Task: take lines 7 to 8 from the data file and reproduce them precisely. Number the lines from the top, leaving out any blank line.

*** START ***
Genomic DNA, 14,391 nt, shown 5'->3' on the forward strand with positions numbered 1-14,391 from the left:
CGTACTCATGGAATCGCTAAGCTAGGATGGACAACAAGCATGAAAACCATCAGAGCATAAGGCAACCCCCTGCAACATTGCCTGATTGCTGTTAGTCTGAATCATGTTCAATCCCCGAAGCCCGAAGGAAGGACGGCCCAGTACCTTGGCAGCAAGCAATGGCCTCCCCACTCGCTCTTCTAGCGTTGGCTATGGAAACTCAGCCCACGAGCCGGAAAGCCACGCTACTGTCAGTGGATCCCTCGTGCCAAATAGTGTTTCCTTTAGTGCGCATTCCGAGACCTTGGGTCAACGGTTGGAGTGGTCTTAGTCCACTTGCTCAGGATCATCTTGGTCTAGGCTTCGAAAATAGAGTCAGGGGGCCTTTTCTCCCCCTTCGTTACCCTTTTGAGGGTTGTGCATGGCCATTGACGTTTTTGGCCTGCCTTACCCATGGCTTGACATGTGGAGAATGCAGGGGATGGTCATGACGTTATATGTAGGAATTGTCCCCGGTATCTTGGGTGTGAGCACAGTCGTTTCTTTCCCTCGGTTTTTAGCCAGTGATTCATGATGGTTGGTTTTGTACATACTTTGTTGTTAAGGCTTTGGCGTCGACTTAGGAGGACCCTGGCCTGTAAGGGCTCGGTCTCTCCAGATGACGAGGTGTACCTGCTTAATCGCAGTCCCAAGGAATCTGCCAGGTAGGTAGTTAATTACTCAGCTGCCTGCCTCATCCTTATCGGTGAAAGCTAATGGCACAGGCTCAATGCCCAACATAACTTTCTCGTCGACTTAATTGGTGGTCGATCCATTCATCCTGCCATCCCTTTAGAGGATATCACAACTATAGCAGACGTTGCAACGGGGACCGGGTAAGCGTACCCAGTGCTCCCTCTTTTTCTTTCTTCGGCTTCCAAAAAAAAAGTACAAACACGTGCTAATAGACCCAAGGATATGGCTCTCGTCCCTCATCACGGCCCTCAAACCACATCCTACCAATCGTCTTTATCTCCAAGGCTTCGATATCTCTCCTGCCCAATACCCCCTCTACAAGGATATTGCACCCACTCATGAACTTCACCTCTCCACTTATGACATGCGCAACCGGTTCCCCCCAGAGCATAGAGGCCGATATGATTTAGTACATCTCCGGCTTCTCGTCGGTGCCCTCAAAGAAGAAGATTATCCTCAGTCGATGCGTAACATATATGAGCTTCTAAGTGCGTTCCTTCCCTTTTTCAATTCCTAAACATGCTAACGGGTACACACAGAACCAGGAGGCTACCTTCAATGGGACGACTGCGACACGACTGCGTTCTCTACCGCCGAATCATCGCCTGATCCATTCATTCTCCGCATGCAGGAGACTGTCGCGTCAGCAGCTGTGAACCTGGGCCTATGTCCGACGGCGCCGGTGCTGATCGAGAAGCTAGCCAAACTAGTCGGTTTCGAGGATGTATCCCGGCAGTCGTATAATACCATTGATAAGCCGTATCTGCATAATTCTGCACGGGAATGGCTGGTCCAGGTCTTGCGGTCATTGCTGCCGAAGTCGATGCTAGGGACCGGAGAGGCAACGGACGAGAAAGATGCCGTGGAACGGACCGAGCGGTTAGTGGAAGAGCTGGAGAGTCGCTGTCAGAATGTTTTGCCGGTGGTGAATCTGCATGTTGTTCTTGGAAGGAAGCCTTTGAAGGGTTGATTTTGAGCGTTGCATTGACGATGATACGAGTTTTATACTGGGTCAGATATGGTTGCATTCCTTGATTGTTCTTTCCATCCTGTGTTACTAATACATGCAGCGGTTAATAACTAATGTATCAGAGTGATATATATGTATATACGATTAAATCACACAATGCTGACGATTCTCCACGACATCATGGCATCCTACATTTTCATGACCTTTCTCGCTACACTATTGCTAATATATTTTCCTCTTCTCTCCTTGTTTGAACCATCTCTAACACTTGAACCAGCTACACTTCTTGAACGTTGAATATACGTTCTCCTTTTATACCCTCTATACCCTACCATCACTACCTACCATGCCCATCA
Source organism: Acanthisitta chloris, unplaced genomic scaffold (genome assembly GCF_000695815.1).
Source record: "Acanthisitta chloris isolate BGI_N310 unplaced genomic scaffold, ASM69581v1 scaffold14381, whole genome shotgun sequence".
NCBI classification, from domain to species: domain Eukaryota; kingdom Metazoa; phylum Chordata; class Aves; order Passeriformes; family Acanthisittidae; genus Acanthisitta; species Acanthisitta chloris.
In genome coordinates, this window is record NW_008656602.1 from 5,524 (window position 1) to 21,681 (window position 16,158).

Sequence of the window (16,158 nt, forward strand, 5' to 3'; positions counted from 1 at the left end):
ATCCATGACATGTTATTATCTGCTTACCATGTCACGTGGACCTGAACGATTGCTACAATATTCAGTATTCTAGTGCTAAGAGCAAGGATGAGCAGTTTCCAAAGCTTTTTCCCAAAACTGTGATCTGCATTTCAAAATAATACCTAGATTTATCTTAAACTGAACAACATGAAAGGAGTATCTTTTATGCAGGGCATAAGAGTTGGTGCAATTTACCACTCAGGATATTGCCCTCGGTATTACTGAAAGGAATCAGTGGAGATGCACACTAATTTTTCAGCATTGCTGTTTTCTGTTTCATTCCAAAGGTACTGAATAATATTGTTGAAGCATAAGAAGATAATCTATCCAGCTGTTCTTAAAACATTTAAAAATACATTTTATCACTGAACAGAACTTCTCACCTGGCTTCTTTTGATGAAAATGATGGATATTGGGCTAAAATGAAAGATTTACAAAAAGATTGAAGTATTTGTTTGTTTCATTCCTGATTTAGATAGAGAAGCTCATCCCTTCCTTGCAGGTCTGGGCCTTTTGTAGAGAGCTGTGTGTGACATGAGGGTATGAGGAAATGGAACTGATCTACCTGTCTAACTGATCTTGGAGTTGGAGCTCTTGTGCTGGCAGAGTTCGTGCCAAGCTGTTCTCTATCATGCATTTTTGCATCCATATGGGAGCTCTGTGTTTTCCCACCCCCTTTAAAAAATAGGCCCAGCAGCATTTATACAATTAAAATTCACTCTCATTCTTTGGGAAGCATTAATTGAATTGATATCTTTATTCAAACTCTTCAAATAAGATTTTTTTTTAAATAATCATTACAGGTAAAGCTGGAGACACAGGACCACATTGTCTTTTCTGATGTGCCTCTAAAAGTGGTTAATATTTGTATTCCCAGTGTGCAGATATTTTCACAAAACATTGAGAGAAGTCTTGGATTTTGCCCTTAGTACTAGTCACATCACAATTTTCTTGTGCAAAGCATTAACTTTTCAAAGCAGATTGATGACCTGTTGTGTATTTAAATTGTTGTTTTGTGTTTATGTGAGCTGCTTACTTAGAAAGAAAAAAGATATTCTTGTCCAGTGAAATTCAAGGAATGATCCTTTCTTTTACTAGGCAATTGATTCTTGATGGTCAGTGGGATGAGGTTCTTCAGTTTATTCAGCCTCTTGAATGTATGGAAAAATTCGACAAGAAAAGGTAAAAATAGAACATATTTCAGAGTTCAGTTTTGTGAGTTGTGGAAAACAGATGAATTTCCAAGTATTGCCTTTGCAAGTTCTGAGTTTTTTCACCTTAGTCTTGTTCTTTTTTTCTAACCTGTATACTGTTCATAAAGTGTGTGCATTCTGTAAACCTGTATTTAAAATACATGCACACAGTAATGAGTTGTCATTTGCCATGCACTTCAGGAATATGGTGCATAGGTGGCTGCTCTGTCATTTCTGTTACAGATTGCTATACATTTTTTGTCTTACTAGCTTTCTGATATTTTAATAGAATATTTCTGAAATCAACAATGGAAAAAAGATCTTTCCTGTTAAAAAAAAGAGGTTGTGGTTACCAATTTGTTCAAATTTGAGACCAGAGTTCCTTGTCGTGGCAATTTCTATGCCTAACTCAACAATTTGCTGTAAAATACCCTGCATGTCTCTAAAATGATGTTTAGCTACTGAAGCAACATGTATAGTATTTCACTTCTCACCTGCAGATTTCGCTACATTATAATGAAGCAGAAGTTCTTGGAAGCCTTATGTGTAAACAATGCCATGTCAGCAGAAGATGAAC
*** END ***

Sequence of the window (16,158 nt, forward strand, 5' to 3'; positions counted from 1 at the left end):
ATCCATGACATGTTATTATCTGCTTACCATGTCACGTGGACCTGAACGATTGCTACAATATTCAGTATTCTAGTGCTAAGAGCAAGGATGAGCAGTTTCCAAAGCTTTTTCCCAAAACTGTGATCTGCATTTCAAAATAATACCTAGATTTATCTTAAACTGAACAACATGAAAGGAGTATCTTTTATGCAGGGCATAAGAGTTGGTGCAATTTACCACTCAGGATATTGCCCTCGGTATTACTGAAAGGAATCAGTGGAGATGCACACTAATTTTTCAGCATTGCTGTTTTCTGTTTCATTCCAAAGGTACTGAATAATATTGTTGAAGCATAAGAAGATAATCTATCCAGCTGTTCTTAAAACATTTAAAAATACATTTTATCACTGAACAGAACTTCTCACCTGGCTTCTTTTGATGAAAATGATGGATATTGGGCTAAAATGAAAGATTTACAAAAAGATTGAAGTATTTGTTTGTTTCATTCCTGATTTAGATAGAGAAGCTCATCCCTTCCTTGCAGGTCTGGGCCTTTTGTAGAGAGCTGTGTGTGACATGAGGGTATGAGGAAATGGAACTGATCTACCTGTCTAACTGATCTTGGAGTTGGAGCTCTTGTGCTGGCAGAGTTCGTGCCAAGCTGTTCTCTATCATGCATTTTTGCATCCATATGGGAGCTCTGTGTTTTCCCACCCCCTTTAAAAAATAGGCCCAGCAGCATTTATACAATTAAAATTCACTCTCATTCTTTGGGAAGCATTAATTGAATTGATATCTTTATTCAAACTCTTCAAATAAGATTTTTTTTTAAATAATCATTACAGGTAAAGCTGGAGACACAGGACCACATTGTCTTTTCTGATGTGCCTCTAAAAGTGGTTAATATTTGTATTCCCAGTGTGCAGATATTTTCACAAAACATTGAGAGAAGTCTTGGATTTTGCCCTTAGTACTAGTCACATCACAATTTTCTTGTGCAAAGCATTAACTTTTCAAAGCAGATTGATGACCTGTTGTGTATTTAAATTGTTGTTTTGTGTTTATGTGAGCTGCTTACTTAGAAAGAAAAAAGATATTCTTGTCCAGTGAAATTCAAGGAATGATCCTTTCTTTTACTAGGCAATTGATTCTTGATGGTCAGTGGGATGAGGTTCTTCAGTTTATTCAGCCTCTTGAATGTATGGAAAAATTCGACAAGAAAAGGTAAAAATAGAACATATTTCAGAGTTCAGTTTTGTGAGTTGTGGAAAACAGATGAATTTCCAAGTATTGCCTTTGCAAGTTCTGAGTTTTTTCACCTTAGTCTTGTTCTTTTTTTCTAACCTGTATACTGTTCATAAAGTGTGTGCATTCTGTAAACCTGTATTTAAAATACATGCACACAGTAATGAGTTGTCATTTGCCATGCACTTCAGGAATATGGTGCATAGGTGGCTGCTCTGTCATTTCTGTTACAGATTGCTATACATTTTTTGTCTTACTAGCTTTCTGATATTTTAATAGAATATTTCTGAAATCAACAATGGAAAAAAGATCTTTCCTGTTAAAAAAAAGAGGTTGTGGTTACCAATTTGTTCAAATTTGAGACCAGAGTTCCTTGTCGTGGCAATTTCTATGCCTAACTCAACAATTTGCTGTAAAATACCCTGCATGTCTCTAAAATGATGTTTAGCTACTGAAGCAACATGTATAGTATTTCACTTCTCACCTGCAGATTTCGCTACATTATAATGAAGCAGAAGTTCTTGGAAGCCTTATGTGTAAACAATGCCATGTCAGCAGAAGATGAAC